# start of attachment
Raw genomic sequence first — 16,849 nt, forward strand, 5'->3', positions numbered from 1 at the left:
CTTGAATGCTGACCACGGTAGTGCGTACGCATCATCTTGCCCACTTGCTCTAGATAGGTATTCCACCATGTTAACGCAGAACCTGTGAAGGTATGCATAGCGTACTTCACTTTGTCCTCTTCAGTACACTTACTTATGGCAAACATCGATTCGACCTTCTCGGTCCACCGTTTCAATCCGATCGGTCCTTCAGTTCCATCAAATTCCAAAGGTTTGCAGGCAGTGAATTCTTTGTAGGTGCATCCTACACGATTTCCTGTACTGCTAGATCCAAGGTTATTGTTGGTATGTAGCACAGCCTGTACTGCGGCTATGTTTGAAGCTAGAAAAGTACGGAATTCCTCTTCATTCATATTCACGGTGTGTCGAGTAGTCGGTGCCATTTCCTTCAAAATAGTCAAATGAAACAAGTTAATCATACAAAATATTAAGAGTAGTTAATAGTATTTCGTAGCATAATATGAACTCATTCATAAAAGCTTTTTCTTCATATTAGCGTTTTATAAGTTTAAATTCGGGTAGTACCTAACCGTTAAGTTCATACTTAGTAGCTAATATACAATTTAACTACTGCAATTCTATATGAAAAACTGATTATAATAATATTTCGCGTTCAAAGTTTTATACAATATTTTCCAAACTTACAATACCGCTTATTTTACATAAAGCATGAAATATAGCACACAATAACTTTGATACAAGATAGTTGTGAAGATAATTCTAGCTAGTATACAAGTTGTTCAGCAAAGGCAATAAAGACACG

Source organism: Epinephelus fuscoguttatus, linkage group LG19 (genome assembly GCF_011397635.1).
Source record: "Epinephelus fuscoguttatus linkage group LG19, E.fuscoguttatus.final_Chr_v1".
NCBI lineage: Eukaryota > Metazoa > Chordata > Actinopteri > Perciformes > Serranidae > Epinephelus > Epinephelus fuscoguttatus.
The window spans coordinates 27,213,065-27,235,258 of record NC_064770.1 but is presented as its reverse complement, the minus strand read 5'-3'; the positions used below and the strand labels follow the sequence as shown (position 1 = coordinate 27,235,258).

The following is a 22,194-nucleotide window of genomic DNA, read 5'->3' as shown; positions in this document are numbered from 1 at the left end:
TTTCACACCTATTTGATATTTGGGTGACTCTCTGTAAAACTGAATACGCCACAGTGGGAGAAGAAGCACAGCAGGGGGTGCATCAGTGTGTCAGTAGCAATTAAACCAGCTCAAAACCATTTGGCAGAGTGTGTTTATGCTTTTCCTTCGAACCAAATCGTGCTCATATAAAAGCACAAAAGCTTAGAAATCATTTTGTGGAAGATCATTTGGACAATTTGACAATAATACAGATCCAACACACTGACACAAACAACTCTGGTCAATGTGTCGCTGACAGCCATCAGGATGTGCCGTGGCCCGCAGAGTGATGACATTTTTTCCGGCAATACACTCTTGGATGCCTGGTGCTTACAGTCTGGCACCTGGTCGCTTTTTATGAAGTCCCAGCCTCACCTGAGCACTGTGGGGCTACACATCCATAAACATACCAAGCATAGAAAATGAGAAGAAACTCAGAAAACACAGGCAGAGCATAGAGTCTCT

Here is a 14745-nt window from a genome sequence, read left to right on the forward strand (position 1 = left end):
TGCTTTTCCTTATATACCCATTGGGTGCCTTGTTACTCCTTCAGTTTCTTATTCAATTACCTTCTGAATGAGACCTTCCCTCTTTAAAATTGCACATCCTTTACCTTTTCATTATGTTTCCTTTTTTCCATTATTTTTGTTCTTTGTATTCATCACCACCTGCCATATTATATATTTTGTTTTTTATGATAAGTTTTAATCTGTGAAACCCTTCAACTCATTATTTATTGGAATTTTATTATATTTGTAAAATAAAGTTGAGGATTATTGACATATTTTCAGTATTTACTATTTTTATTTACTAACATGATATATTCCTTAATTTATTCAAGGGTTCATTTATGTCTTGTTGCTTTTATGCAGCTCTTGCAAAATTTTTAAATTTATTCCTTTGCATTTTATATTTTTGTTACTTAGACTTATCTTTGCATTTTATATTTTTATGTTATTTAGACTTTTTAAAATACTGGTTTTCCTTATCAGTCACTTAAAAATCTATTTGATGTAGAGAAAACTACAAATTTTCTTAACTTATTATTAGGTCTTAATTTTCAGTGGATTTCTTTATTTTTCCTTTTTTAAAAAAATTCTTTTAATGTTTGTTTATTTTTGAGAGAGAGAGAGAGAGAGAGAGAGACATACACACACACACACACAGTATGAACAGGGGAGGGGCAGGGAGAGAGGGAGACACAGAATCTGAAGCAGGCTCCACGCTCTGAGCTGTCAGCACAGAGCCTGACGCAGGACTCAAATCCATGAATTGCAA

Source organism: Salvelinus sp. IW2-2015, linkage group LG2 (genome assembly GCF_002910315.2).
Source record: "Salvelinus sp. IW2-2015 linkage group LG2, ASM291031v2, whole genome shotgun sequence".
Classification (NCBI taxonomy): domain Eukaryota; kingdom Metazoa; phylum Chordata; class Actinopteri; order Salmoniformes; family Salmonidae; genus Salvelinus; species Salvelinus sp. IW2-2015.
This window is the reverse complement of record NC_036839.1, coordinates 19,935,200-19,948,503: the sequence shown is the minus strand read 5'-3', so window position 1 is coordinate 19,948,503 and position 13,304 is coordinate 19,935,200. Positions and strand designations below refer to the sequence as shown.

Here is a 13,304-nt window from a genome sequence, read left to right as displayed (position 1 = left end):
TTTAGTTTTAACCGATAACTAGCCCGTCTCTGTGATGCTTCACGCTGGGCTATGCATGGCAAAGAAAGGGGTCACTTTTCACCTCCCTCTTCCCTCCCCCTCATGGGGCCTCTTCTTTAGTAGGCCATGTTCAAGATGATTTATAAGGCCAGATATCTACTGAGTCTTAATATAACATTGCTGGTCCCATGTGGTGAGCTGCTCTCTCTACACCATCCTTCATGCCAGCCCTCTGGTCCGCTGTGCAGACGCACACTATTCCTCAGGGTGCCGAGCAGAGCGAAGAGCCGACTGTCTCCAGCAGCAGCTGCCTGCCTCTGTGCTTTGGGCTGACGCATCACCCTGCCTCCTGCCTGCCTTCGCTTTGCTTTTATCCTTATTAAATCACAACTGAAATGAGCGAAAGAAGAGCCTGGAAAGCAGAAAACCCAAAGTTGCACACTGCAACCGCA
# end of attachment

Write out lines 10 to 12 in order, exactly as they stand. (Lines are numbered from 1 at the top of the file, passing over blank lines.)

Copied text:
TGCTTTTCCTTATATACCCATTGGGTGCCTTGTTACTCCTTCAGTTTCTTATTCAATTACCTTCTGAATGAGACCTTCCCTCTTTAAAATTGCACATCCTTTACCTTTTCATTATGTTTCCTTTTTTCCATTATTTTTGTTCTTTGTATTCATCACCACCTGCCATATTATATATTTTGTTTTTTATGATAAGTTTTAATCTGTGAAACCCTTCAACTCATTATTTATTGGAATTTTATTATATTTGTAAAATAAAGTTGAGGATTATTGACATATTTTCAGTATTTACTATTTTTATTTACTAACATGATATATTCCTTAATTTATTCAAGGGTTCATTTATGTCTTGTTGCTTTTATGCAGCTCTTGCAAAATTTTTAAATTTATTCCTTTGCATTTTATATTTTTGTTACTTAGACTTATCTTTGCATTTTATATTTTTATGTTATTTAGACTTTTTAAAATACTGGTTTTCCTTATCAGTCACTTAAAAATCTATTTGATGTAGAGAAAACTACAAATTTTCTTAACTTATTATTAGGTCTTAATTTTCAGTGGATTTCTTTATTTTTCCTTTTTTAAAAAAATTCTTTTAATGTTTGTTTATTTTTGAGAGAGAGAGAGAGAGAGAGAGAGACATACACACACACACACACAGTATGAACAGGGGAGGGGCAGGGAGAGAGGGAGACACAGAATCTGAAGCAGGCTCCACGCTCTGAGCTGTCAGCACAGAGCCTGACGCAGGACTCAAATCCATGAATTGCAA

Source organism: Salvelinus sp. IW2-2015, linkage group LG2 (genome assembly GCF_002910315.2).
Source record: "Salvelinus sp. IW2-2015 linkage group LG2, ASM291031v2, whole genome shotgun sequence".